Happy Bastille Day, one and all! On this day in 1789, a group of Parisians stormed the Bastille – a prison that symbolizing the arbitrary, but absolute, power of Louis XVI – and started a revolution in which fashion played a major role. Due to its inextricable link with political ardor, dress became a significant factor in the provoking and propagating the cycles of Revolutionary and counter-Revolutionary violence. Sans-culottes
It began with a garment that is, these days, fairly devoid of political significance: trousers. Prevalent in working class dress, Revolutionaries took to wearing long trousers, “le pantalon,” as opposed to knee breeches, or “les culottes.” Revolutionary participants came to be known as “sans-culottes,” or without breeches, a term originally used by the aristocrats to express disdain, implying that they were “too beggarly to afford themselves knee breeches.”[i] Revolutionaries, however, proudly appropriated the term “sans-culottes” into a battle cry. During the Revolution, any elegance in dress was regarded with suspicion due to its attachment to the aristocracy and, by association, counter-revolutionary sentiment. The choice of the Revolutionary partisans to identify themselves, through dress, with the working class of the Third Estate signified both their egalitarian ideals and their refusal to continue subscribing to the old order.
Quite the opposite of elegance, long trousers exemplified the “allowed sloppiness of liberty.” [ii] Ironically, while trousers became encorporated into general use following Napoleon’s decision to dress his troops in them, knee breeches were kept only for appearances at court and “tended inevitably to become a livery for either the lackey in domestic service or for the courtier and the diplomat in service to the State.” [iii] Here, then, is a hierarchical reversal in the status attached to knee breeches. A garment that once indicated aristocratic wealth and titles became, post-Revolution, relegated to those employed in subservient stations. Funny that, isn’t it?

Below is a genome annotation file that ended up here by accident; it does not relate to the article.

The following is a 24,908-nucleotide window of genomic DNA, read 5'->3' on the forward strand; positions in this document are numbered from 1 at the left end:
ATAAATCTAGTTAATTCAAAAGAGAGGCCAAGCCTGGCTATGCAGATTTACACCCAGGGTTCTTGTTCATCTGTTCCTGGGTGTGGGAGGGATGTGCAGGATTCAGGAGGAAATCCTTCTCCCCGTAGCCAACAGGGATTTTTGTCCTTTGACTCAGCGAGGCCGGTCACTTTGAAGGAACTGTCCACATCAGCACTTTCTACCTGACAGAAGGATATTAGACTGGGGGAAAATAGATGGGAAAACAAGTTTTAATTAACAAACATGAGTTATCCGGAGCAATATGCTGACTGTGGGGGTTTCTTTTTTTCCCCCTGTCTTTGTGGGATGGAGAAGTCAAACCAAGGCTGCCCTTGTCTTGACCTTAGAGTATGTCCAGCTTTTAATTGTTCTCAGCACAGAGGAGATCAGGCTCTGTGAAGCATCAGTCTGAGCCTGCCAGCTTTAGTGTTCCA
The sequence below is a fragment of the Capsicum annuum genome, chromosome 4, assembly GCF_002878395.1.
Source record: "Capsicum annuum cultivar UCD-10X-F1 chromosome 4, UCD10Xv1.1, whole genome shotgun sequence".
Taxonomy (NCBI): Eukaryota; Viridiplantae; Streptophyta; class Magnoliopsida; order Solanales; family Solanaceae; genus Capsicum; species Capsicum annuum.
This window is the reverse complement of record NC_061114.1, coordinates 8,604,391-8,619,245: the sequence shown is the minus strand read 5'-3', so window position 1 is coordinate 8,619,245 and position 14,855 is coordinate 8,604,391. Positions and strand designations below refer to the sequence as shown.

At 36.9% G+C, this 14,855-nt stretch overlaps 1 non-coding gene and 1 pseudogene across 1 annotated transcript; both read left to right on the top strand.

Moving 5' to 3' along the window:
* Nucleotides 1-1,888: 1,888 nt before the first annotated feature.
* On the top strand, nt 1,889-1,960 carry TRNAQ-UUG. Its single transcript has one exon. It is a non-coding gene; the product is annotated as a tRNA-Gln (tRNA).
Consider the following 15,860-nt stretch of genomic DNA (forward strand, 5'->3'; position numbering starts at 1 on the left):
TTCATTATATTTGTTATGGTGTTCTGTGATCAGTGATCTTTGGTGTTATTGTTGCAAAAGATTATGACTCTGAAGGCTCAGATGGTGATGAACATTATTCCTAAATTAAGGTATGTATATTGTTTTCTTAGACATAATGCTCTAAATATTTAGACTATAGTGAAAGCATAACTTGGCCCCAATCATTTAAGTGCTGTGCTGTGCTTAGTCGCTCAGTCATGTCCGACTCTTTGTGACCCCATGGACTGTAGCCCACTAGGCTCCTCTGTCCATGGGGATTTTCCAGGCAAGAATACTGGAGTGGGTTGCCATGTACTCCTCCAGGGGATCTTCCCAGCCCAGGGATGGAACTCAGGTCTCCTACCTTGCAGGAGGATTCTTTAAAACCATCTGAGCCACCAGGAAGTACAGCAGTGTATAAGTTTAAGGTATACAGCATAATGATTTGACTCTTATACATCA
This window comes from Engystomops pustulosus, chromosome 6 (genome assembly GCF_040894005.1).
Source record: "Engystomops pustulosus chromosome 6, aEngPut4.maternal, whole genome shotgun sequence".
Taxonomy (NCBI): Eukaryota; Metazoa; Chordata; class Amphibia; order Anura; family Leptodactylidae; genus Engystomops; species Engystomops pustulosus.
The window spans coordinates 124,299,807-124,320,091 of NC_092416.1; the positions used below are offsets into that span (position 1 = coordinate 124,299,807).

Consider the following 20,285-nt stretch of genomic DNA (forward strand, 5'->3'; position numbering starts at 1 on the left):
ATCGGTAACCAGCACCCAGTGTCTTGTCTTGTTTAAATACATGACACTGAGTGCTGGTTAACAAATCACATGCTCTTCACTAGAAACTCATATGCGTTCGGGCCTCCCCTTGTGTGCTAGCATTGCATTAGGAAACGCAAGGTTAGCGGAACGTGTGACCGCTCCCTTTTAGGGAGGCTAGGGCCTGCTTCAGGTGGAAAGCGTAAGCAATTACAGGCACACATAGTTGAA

The bonnet rouge, or red cap of liberty, was another significant accessory taken up by the Revolutionary cause due to its associations with both antiquity and contemporary working class dress. The bonnet rouge derives from the distinctively curved shape of Phyrgian caps worn by Eastern slaves of Greeks and Romans during the Hellenistic period (see right). Freed slaves in Rome wore a similar cap to indicate their new liberty, which was placed on their heads as part of an emancipation ceremony.
In antiquity the bonnet was also used during Saturnalia, a type of bacchanal in which masters and slaves both wore the same cap while participating in a temporary reversal of roles: the masters waited on their slaves for the duration of the sanctioned, temporary event. Again this reference presents a parallel between the bonnet’s associations with role reversal in antiquity and what it represented during the French Revolution, when the working class usurped the power of the monarchy and the aristocracy. Louis himself was forced to wear the bonnet rouge in July 1792 in order to appease a riotous crowd before the Tuileries.
In contemporary French life, the bonnet rouge was recognizable by all as the “adaptation of the traditional cap of the working man. A floppy, tubular cap, often with a tassel at the end, was the everyday headcovering of many workmen.” [iv] Furthermore, the bonnet rouge made a particularly poignant statement when thought of in terms of “hat honor,” or the “the obligation of those supposedly inferior in social status to remove their hats in the presence of their social superiors.” [v] In this context, the very act of wearing a hat becomes a form of resistance. Hats, due to their closeness to the head and thus to “the seat of wisdom and folly,” had always served as symbols of authority and power and as markers of status, or lack thereof. [vi] The bonnet rouge conflated the inherently powerful symbol of headwear with a variety of connotations that, when appropriated for use in the Revolutionary context, became an intensely compelling symbol. Indeed, it was the bonnet rouge more than any other garment that made the sans-culottes instantly recognizable.
But the story of French Revolutionary fashion doesn’t end there – these sartorial symbols of revolution and egalitarian ideals were soon flipped on their heads. Stay tuned for Part 2, in which we’ll examine not only how the tricolour cockade incited violence, but also how sans-culottes who donned the bonnet rouge became the very thing they had revolted against: the oppressors at the top of a stratified social order.
[i] Mayor, A. Hyatt. “French Fashions.” The Metropolitan Museum of Art Bulletin 36.2 (1941): 40-48. JSTOR. 27 Jan. 2010.
[ii] Mayor 40
[iii] Mayor 40
[iv] Shilliam, Nicola J. “Cocardes Nationales and Bonnets Rouges: Symbolic Headdresses of the French Revolution.” Journal of the Museum of Fine Arts 5 (1993): 104-131. 31 Jan. 2010.
[v] Shilliam 106
[vi] Shilliam 106